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The aesthetics of translation
Thread poster: Raf Uzar

Raf Uzar
Poland
Local time: 05:30
Polish to English
Sep 7, 2010

I've always considered this question of secondary importance but the longer I translate, the more time and energy I spend on making my text look good - I pick a nice font and page layout which suits the genre and spend ages playing with the justification, spacing and pagination.
In fact, I tend to spend TOO much time on this.icon_wink.gif

Should we bother? I mean, is our job as a translator to worry about the aesthetics of the text we're working on? Surely, our primary task is to focus on the message...

Interestingly, according to a poll (http://polldaddy.com/poll/3713491/?view=results) most translators DO believe it to be important - a ratio of about 65-35.
Is this really a surprise? It was for me...

Raf


 

patyjs  Identity Verified
Mexico
Local time: 22:30
Spanish to English
+ ...
I don't worry too much. Sep 7, 2010

With a Word doc I follow exactly the format of the original (font, spacing, indents etc.) unless I'm told otherwise or the original is difficult to follow given its formatting.

When I have a pdf or powerpoint to do, I try to match the original as much as possible. I will draw the line at purchasing a font I don't have, but I do tend to spend a lot of time matching colors, etc, even when the client specifies it's not necessary. I'll reproduce graphs and other graphics as far as I can and always try to deliver a product which exceeds expectations, so when time is available I'll go the extra mile.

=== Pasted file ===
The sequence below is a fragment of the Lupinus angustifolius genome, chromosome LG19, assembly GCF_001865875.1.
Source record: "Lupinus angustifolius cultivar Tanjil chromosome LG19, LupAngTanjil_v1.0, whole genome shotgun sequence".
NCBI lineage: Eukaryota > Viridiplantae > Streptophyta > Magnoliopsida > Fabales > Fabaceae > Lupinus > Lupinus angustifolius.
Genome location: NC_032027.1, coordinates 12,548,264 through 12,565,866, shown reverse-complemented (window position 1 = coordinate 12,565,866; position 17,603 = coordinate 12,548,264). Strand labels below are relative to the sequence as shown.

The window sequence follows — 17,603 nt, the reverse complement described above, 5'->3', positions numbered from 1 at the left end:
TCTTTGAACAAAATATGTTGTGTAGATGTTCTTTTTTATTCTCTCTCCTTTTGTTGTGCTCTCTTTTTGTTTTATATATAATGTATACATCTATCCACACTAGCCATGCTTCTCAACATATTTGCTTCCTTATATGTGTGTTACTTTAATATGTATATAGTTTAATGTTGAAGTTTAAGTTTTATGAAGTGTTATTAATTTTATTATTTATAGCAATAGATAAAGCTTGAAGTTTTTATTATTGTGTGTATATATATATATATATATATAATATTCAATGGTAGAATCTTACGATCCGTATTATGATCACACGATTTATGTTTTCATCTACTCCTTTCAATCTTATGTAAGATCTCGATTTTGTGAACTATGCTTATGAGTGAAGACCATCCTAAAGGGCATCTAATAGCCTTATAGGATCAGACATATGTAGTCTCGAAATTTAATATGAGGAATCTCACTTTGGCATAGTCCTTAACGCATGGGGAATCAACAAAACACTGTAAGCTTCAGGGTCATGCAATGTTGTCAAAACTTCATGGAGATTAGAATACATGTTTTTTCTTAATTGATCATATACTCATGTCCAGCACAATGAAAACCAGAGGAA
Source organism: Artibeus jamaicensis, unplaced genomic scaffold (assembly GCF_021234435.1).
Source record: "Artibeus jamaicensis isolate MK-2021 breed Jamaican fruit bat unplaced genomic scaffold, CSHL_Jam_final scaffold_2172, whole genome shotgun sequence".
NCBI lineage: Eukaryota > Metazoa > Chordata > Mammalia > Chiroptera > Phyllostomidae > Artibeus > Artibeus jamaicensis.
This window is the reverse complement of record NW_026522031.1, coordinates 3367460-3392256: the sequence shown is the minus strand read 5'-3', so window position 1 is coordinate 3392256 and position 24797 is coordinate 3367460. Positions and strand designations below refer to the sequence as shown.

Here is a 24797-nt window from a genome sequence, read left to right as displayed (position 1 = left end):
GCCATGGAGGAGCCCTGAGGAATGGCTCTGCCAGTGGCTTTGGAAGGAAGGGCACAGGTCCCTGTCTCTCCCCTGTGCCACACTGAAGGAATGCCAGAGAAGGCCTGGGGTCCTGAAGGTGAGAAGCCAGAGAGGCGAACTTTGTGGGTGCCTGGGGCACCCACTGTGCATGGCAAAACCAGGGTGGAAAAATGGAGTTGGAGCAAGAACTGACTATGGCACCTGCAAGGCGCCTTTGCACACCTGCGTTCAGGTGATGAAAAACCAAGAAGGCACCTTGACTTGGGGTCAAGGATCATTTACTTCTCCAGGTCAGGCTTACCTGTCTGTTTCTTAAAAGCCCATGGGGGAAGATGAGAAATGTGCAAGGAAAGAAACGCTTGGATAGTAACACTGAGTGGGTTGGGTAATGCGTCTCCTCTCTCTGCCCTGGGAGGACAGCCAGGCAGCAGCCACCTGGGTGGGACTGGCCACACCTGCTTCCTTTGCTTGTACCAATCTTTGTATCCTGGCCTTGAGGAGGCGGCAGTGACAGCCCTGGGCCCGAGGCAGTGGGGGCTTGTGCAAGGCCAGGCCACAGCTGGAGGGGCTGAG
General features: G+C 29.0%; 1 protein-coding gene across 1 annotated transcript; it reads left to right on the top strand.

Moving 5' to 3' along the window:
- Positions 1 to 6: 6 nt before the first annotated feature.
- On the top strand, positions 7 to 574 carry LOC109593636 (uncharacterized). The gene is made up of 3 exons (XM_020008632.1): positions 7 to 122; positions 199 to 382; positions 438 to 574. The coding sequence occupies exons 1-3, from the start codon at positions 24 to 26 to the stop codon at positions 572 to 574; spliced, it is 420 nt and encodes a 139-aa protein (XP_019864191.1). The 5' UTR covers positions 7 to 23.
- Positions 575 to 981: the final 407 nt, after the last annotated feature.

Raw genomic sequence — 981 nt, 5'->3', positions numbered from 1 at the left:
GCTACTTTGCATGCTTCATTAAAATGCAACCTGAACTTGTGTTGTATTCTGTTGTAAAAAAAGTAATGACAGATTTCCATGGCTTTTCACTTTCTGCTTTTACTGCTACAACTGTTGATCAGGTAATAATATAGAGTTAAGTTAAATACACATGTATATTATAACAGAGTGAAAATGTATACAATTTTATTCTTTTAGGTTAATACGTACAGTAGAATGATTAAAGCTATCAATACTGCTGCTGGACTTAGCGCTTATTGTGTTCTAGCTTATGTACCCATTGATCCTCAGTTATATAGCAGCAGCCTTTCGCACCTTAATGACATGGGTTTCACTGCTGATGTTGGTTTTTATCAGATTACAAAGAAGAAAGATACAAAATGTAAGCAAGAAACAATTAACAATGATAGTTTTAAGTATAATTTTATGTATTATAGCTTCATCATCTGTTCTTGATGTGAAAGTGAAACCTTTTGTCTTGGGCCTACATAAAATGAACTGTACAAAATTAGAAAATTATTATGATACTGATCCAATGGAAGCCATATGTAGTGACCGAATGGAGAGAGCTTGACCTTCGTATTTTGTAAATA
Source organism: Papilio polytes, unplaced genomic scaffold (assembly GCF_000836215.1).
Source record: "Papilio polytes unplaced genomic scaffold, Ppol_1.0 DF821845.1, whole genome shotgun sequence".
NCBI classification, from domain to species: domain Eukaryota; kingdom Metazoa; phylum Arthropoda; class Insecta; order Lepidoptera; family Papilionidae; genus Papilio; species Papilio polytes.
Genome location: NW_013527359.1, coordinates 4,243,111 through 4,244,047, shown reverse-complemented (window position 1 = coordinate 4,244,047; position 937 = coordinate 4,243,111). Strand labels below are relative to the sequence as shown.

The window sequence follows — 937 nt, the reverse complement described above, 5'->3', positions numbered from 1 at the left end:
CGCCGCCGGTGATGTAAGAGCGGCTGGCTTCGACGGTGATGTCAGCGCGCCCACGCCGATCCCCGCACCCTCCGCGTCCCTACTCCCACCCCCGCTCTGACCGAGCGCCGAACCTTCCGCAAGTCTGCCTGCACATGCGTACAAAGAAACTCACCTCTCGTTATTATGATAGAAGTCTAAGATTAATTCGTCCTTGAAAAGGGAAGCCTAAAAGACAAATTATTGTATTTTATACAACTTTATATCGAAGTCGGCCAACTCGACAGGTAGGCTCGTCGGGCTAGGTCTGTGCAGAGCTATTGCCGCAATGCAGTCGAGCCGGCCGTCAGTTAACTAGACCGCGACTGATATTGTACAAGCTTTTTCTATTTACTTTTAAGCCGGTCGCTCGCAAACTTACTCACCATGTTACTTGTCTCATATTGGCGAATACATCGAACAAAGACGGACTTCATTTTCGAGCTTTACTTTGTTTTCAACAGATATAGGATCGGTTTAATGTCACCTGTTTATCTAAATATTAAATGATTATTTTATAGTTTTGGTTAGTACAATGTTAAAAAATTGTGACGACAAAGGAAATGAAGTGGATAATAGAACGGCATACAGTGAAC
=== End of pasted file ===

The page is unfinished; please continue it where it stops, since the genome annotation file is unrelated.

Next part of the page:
Somethimes, I wonder whether the client even notices, though.icon_wink.gif

[Edited at 2010-09-07 13:54 GMT]


 

Raf Uzar
Poland
Local time: 05:30
Polish to English
TOPIC STARTER
Why worry? Sep 7, 2010

Patyjs,

I always do the same unless I see that there are real big problems. For example, I recently translated a text which interchangeably used Tahoma and Arial not because that was what the author wanted but because the text had been cut and pasted from other documents. Agh!

I like the fact that you say you'd go that 'extra mile' if need be. Likewise - most translators DO care for their work and the text they're working on.

How about the poll: http://polldaddy.com/poll/3713491/?view=results
Do you think it's a fair reflection of translators? Is it a fair reflection of what YOU think?


 

David Wright  Identity Verified
Austria
Local time: 05:30
German to English
+ ...
No I don't Sep 7, 2010

I assume my client will deal with formatting; I suspect that any special formatting I do will be a waste of time anyway.

 

Giles Watson  Identity Verified
Italy
Local time: 05:30
Italian to English
Ask the client Sep 7, 2010

It's up to the client to specify the format when asking for a quote, which will be adjusted accordingly.

Sometimes, though, I get messy RTFs with improbable line breaks, or documents with a ".doc" extension that aren't really Word files. These have usually been exported from a DTP program and would require a fair bit of pre-editing. That's when I pick up the phone and speak to the client, typically a publisher or advertising agency, who might be unaware that CAT tools these days (I use Trados Studio 2009) can deal with a wide range of file types.

Incidentally, this is a good way of earning brownie points, particularly with the client's DTP staff, who have less trouble importing the translated text if it's already in their DTP program's format.


 

FarkasAndras
Local time: 05:30
English to Hungarian
+ ...
I've never formatted anything... Sep 7, 2010

... and I don't plan to. I can't imagine a situation in which I'd want to.